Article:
PORTERDALE, Ga. — Porterdale’s planning commission is telling the city council it should not rezone a golf course for a planned multi-million-dollar residential and retail development after hearing nearby residents say it would worsen traffic on already-congested Crowell Road.
The city planning commission voted 4-1 to recommend the council deny the request from Covington-based Infinity Homes and Development LLC for a mix of residential and commercial zonings for construction of the 270-acre The Oaks development at the corner of Brown Bridge and Crowell roads.
The estimated $215 million project would replace the 30-year-old Oaks golf course with 142 single-family homes, 190 townhomes, 360 apartments and a 143,000-square-foot area for retail development clustered along the site’s south and west sides.
Infinity owner Brad Mitchell estimated its completion in five years.
Architect Adam Kirk of Thomas & Hutton estimated about 1,700 people may reside in The Oaks after its 692 housing units of all types are built and occupied.
Its only three entrances will be on Crowell Road, Kirk said.
The 108-acre east side of the site nearest Brown Bridge Road borders the Yellow River and is in a floodplain, Kirk said.
The existence of the floodplain led the developer to leave about half of the site undeveloped or part of a planned nine-hole, par-3 golf course, Kirk said.
However, residents of areas on and near Crowell Road told planning commissioners the plan would worsen traffic on the two-lane road that is already overcrowded and connects to an I-20 interchange about two miles north of the site.
Many said the developer had “placed the cart before the horse” because Mitchell should have completed a traffic study and met with county schools and roads officials to determine the impact before asking for the rezoning.
Barbara Jackson said she had lived in her Crowell Road home for 30 years and had her vehicle struck by traffic three times as she turned in her driveway.
Deborah Nolley said she was unable to make a left turn out of her driveway because of traffic on Crowell Road and was forced to take a longer route to the Tuesday night meeting.
Kirk said that developers typically wait to see if government officials approve their requests for preliminary plans before spending the money on often-costly traffic and geotechnical studies.
However, he also said he will work with county transportation officials to find out when the county will conduct a Crowell Road traffic study so the developer will know what improvements The Oaks can include in its plan to improve traffic flow.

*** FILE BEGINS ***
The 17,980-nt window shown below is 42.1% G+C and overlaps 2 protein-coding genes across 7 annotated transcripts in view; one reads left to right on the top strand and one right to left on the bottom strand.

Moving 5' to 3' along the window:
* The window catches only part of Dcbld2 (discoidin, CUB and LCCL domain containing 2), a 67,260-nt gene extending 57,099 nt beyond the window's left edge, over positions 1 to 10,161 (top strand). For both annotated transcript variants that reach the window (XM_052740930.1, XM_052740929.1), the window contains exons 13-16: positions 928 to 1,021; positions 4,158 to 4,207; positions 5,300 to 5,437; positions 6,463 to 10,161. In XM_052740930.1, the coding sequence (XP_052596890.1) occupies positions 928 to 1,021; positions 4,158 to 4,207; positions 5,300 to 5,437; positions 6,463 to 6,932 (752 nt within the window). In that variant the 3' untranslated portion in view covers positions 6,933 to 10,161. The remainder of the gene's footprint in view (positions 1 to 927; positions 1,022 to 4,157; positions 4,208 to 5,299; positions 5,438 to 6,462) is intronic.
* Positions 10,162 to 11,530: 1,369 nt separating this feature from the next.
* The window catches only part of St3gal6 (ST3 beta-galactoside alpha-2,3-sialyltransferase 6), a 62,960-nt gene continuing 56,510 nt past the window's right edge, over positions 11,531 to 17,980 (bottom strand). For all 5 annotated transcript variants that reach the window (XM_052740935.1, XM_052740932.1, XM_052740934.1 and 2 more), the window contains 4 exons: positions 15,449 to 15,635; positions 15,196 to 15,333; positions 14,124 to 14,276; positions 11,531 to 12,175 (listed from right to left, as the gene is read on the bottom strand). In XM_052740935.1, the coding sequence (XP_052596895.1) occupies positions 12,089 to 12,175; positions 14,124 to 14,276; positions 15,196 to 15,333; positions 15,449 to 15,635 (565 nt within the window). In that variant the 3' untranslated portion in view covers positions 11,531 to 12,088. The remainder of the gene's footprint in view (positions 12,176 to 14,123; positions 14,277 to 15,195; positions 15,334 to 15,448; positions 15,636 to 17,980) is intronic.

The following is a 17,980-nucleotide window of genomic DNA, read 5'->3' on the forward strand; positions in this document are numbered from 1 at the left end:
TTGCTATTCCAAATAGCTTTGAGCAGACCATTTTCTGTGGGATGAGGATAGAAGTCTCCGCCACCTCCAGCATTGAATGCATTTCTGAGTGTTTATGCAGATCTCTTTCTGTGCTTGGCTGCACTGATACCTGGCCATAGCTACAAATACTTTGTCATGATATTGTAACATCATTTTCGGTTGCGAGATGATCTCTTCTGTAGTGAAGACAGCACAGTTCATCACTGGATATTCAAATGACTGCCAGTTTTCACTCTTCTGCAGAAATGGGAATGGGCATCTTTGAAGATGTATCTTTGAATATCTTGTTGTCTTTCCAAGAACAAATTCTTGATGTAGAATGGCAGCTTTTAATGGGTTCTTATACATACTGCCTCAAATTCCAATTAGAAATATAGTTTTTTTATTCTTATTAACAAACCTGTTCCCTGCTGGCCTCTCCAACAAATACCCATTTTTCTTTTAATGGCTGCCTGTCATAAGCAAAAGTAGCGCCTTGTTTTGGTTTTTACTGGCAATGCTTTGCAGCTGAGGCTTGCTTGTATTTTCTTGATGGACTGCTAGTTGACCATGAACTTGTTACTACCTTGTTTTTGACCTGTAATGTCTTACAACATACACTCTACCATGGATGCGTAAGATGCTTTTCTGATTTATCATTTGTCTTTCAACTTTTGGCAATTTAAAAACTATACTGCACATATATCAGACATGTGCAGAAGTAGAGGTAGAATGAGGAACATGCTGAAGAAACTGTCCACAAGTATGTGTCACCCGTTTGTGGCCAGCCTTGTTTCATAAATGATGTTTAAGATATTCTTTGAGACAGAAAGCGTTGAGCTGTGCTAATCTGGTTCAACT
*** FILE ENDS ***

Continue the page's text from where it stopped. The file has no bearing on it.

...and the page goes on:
Mitchell said he was a Newton County native and resident and was aware of the traffic congestion on Crowell Road.
“I was born and raised here,” he said. “I get the concerns about traffic.”
Denise Williams also said the schools and public safety agencies did not have the capacity to handle the increased population.
Crowell Road resident Kim Young asked if housing in Mitchell’s development would
be “low income.”
Mitchell — who also is developing the similarly planned Cedar Shoals mixed-use project in Porterdale — said apartments would be “luxury” with resort-styled amenities.
A homeowners association would be in place for the houses and townhomes.
Price ranges would be around $250,000 for townhomes and $270,000 to $350,000 for single-family homes — which would be at least 1,800 square feet, Mitchell said.
Young said she was not convinced and echoed others in saying studies should have been completed before the new development was released to the public.
“It is going to be a nightmare,” she said. “I’m putting my house up for sale.”
City Manager Frank Etheridge said the city would address the need for more Porterdale police protection by budgeting for it as the population increases.
He said Mitchell’s plan was consistent with residential and commercial development patterns in the area. It also is one of the largest undeveloped sites in the county, he said.
Etheridge also said the city staff recommended approval of the rezonings and would address the entrance points to the site in a later review.
He read a lengthy series of conditions the developer must meet on everything from roof designs and building materials for residential structures, to limitations on noise levels from speakers at restaurant drive-through lanes.
Rick Vaida was the lone commissioner to vote against denial of the rezoning. He told the audience they needed to tell the county government about the Crowell Road traffic problems because it is responsible for maintaining the road.
“You need to be in their face,” Vaida said. “All we’re trying to do is improve Porterdale.”
Mitchell said he would now take the request to the Porterdale City Council at its Monday, June 7, meeting.